The tour by the Australian cricket team in England in 1981 included the 51st Ashes series of Test matches between Australia and England. Despite having been 1–0 down after two Tests, England won the next three Tests to finish 3–1 victors (with two draws), thus retaining the Ashes. The series is popularly known as Botham's Ashes, due to the remarkable performances of Ian Botham with both bat and ball.
Although the two teams were generally disappointing by the world standards being set by West Indies at that time, the 1981 Ashes is nevertheless widely regarded as one of the most entertaining Test series ever due to the see-sawing nature of both the individual games and the series as a whole.
England won the series 3–1 despite being 1–0 down after the first two Tests. Before the third Test at Headingley, the inspirational Mike Brearley was reinstated as England captain, replacing Ian Botham, whose 12-Test tenure as captain had been winless and whose previously excellent form with both bat and ball had fallen away (he had made a pair in the second Test at Lord's).
A galvanised Botham took 6 for 95 in Australia's first innings and scored 50 in England's, but Australia nonetheless compiled 401 for 9 declared (John Dyson scoring 102) and bowled England out for 174, thus forcing England to follow on 227 runs in arrears. Despite a stubborn 46 from Geoff Boycott, in the second innings Botham came to the crease with England on 105 for 5, still requiring 122 runs to avoid an innings defeat. He played an outstanding innings of 149 not out, sharing partnerships of 117 with Graham Dilley for the eighth wicket, 67 with Chris Old for the ninth and 37 with Bob Willis for the tenth, to set Australia a target of 130. Australia then reached 56 for 1, seemingly well set, before Brearley switched Willis' bowling end to allow him to bowl down the slope. Willis bowled a superb spell of 8 for 43 to dismiss Australia for 111; England became only the second team in Test Match history to win a match after being made to follow on.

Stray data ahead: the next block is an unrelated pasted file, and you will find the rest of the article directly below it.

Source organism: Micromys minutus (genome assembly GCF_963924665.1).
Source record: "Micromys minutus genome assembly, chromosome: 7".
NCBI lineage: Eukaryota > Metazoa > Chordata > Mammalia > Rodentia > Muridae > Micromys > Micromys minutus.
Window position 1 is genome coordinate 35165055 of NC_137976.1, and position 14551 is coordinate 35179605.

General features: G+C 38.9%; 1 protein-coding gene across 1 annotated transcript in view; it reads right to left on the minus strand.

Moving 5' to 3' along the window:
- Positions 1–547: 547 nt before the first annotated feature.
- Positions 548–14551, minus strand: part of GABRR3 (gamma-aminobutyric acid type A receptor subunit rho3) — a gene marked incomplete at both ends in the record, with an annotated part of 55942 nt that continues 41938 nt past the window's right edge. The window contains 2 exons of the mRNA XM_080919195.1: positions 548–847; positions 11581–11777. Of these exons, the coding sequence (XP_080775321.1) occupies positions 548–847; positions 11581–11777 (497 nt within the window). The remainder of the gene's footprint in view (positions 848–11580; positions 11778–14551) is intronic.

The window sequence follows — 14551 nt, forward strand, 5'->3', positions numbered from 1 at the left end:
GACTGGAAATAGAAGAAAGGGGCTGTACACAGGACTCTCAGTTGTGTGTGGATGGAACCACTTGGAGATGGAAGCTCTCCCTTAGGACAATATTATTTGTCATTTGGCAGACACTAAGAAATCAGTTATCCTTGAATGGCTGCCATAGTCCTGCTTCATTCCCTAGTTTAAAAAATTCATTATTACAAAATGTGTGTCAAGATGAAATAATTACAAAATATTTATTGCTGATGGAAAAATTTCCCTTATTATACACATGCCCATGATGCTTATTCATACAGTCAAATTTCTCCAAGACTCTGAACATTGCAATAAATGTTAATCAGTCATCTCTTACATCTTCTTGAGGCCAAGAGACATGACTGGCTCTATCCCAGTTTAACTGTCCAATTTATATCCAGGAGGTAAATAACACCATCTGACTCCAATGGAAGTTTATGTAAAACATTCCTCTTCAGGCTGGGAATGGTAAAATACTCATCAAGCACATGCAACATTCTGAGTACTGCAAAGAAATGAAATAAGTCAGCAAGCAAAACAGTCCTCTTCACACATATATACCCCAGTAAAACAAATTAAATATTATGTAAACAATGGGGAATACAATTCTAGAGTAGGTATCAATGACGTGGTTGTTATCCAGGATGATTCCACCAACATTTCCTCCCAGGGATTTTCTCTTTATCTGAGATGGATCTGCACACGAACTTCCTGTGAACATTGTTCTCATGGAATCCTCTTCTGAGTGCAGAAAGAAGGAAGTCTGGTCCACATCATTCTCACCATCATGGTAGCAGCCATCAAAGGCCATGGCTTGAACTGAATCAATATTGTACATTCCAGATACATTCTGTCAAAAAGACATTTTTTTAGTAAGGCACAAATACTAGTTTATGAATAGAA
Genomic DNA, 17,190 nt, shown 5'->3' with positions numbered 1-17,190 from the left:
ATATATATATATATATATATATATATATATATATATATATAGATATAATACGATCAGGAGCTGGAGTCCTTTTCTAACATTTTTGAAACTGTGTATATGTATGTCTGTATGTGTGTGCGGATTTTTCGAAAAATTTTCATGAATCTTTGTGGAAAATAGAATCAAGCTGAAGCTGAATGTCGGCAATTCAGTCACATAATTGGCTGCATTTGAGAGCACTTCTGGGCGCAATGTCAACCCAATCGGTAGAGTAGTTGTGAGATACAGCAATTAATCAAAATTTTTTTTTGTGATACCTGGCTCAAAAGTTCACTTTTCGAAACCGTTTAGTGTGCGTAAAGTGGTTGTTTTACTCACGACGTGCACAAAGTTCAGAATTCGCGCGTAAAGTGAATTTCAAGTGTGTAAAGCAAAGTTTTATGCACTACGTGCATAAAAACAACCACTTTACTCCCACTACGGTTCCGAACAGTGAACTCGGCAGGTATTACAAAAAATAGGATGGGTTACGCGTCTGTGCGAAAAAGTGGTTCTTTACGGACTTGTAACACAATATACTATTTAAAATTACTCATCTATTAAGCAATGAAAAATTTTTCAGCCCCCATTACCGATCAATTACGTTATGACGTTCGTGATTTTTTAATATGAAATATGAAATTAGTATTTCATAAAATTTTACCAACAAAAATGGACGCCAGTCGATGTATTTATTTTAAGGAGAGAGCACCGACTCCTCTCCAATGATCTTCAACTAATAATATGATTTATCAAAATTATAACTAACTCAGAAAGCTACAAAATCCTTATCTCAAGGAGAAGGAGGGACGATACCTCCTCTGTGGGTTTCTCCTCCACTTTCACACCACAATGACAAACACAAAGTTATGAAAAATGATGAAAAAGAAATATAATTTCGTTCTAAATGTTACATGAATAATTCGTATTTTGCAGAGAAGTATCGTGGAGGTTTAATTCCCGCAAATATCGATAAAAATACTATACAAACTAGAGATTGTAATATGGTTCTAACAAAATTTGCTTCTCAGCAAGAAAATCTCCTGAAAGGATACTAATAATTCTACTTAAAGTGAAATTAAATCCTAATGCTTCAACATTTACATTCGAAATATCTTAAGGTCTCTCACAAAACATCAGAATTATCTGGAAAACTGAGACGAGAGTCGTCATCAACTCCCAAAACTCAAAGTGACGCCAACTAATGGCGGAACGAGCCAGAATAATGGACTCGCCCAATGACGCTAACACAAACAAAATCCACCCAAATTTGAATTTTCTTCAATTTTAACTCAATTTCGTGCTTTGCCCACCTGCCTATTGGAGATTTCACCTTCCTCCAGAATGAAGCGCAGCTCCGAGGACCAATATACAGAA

The fourth Test at Edgbaston was a similarly inspired comeback victory for England. England conceded a 69-run first innings deficit, and set Australia a target of only 151 in the fourth innings. Australia reached 105 for 4 before Botham took five for 11, including a spell of five wickets for a solitary run, to end Australia's second innings at 121 and give England victory by 29 runs.
England also went on to win the fifth Test at Old Trafford to retain the Ashes, including another century for Botham (who reached his hundred in 86 balls). Botham scored 118 from 102 balls, dominating a chalk-and-cheese partnership of 149 with Chris Tavaré, who blocked his way to 78 from 289 balls. Botham's innings included 6 sixes, which was an Ashes record until Kevin Pietersen's innings of 158 at The Oval in the 2005 Ashes series. Second-innings centuries from Allan Border and Graham Yallop could not avert defeat.
The sixth Test at the Oval was drawn, with Dennis Lillee taking 11 wickets in the match and Botham taking 10.
The Australian team visited Sri Lanka in May 1981 en route to England. They played three limited overs matches and one first-class match against the Sri Lanka national cricket team, which at that time was on the eve of achieving Test status.